Cameron (left) and Tyler Winklevoss testified Wednesday at a hearing about virtual currencies held by the New York Department of Financial Services.
Cameron (left) and Tyler Winklevoss testified Wednesday at a hearing about virtual currencies held by the New York Department of Financial Services. Craig Ruttle/AP
New York could soon become the first state in the nation to write comprehensive regulations for the largely lawless world of virtual currencies.
The biggest one, Bitcoin, has many boosters, but it has also been connected with some spectacular crimes. On Monday, federal prosecutors announced the arrests of two men accused of using Bitcoin to help their clients buy and sell over $1 million in illegal drugs.
Richard Zabel, deputy U.S. Attorney in New York, says Bitcoin is fueling a new wave of crime. Not long ago, arms dealers and drug traffickers preferred payment in cash, but moving briefcases full of bills is risky.
"By contrast, large amounts of bitcoins can be transferred anonymously and safely to someone located anywhere in the world with just the click of a computer key," Zabel said.
He spoke in lower Manhattan, at a two-day hearing that also included the Winklevoss twins. You might know them from the movie The Social Network. Years after suing Facebook's founder, they became big Bitcoin investors.
"Bitcoins — it's freedom," Tyler Winklevoss said. "It's very American."
It's also sort of hard to get a grip on: You can't put a bitcoin between your teeth, or fold a bit bill into origami. Unlike regular money, it has no physical form; it's computer code.
Over the last year, the value of a single bitcoin has fluctuated wildly from as little as $13 to over $1,000.
Speculators and criminals seem to like virtual currencies, but at least a few mainstream businesses are interested too. On Jan. 9, the online retailer Overstock started accepting Bitcoin as a form of payment. Since then, customers have used Bitcoin to buy about $600,000 worth of goods.
It's a small sum for a big retailer, but Overstock.com Executive Vice Chairman Jonathan Johnson said there's a lot to like about Bitcoin. Credit card payments usually take a few days; with Bitcoin, Overstock gets paid right away.
Even better, there's no middleman — like a credit card company — taking a cut, Johnson said. Not long ago, Johnson was back home in Utah, getting a haircut, and mentioned this fact to his barber. He says she was impressed.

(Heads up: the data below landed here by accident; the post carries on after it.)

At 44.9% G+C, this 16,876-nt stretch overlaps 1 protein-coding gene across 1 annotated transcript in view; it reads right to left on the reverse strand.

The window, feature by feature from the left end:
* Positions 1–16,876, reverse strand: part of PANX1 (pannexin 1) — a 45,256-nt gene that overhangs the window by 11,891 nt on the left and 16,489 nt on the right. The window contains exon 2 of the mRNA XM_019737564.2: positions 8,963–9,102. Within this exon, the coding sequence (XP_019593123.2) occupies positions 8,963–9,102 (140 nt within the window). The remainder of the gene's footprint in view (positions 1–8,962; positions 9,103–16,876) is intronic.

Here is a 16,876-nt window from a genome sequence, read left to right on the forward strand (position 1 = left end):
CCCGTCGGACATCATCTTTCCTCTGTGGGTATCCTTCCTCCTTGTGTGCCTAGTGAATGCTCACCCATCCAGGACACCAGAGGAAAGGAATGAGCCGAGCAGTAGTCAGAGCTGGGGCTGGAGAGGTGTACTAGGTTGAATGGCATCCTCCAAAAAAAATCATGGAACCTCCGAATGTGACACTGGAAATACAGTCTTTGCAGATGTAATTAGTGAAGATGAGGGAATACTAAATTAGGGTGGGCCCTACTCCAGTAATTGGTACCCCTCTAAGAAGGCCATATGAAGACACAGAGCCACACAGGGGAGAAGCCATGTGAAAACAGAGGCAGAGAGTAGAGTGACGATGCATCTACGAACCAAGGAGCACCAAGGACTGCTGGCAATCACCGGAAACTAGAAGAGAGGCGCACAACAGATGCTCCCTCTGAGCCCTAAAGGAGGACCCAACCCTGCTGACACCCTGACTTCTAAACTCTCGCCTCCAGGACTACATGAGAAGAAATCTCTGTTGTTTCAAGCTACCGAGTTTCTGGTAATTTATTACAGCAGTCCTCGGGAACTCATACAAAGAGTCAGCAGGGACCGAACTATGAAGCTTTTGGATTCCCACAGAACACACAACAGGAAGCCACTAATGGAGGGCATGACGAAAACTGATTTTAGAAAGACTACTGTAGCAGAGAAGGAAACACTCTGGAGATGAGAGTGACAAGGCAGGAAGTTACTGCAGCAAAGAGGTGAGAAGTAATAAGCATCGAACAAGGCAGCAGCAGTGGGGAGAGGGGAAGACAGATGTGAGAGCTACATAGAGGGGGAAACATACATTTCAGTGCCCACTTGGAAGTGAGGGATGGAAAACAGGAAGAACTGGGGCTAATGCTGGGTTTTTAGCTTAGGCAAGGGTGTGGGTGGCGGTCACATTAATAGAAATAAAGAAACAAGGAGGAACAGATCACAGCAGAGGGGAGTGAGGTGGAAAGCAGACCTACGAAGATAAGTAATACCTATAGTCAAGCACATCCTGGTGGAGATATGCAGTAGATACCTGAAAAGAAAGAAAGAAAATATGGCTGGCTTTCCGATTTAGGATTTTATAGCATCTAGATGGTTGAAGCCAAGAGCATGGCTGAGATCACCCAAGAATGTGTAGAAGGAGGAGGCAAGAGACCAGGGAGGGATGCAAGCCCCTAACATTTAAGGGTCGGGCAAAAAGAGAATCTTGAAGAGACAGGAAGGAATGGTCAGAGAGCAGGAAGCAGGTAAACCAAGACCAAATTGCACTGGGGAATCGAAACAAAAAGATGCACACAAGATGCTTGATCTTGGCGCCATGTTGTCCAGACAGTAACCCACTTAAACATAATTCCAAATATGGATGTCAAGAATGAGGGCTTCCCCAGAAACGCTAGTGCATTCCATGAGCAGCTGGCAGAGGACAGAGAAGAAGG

"And she said I would love to have something that didn't have [an] interchange fee, where I wasn't giving 3 percent of every haircut to the credit card companies," Johnson said. "So I think both large and small businesses have a real incentive."
The hearing room in Manhattan was filled with guys in suits: mainly younger, a lot of financial types. But Bitcoin supporters, like James Barcia of Bitcoin Center NYC, want to broaden its appeal.
"We are about 100 feet from the New York Stock Exchange," Barcia says. "We're the city's only brick-and-mortar organization dedicated to basically evangelism in favor of Bitcoin and its peers — other electronic currencies."
You can take a class here, called Bitcoin 101, or buy a T-shirt with the Bitcoin logo — it has the double bars of the dollar sign, but with a B instead of an S. As Barcia spoke to me at the center, about a dozen people were watching a live stream of the hearing, projected onto a wall. People here say they welcome regulation, but not too much, please.
Ben Lawsky, the New York State Superintendent of Financial Services, basically the state's top financial regulator, said he wants to bring Bitcoin commerce out of the shadows by issuing a bit license.
"Our hope is to do something in 2014," Lawsky said. "I mean frankly, if we want innovation to happen, and we also want to root out money laundering, and we try to get that balance right, we also want to give businesses certainty."
If New York gets the balance right, Lawsky says, it could become a center for legitimate Bitcoin commerce.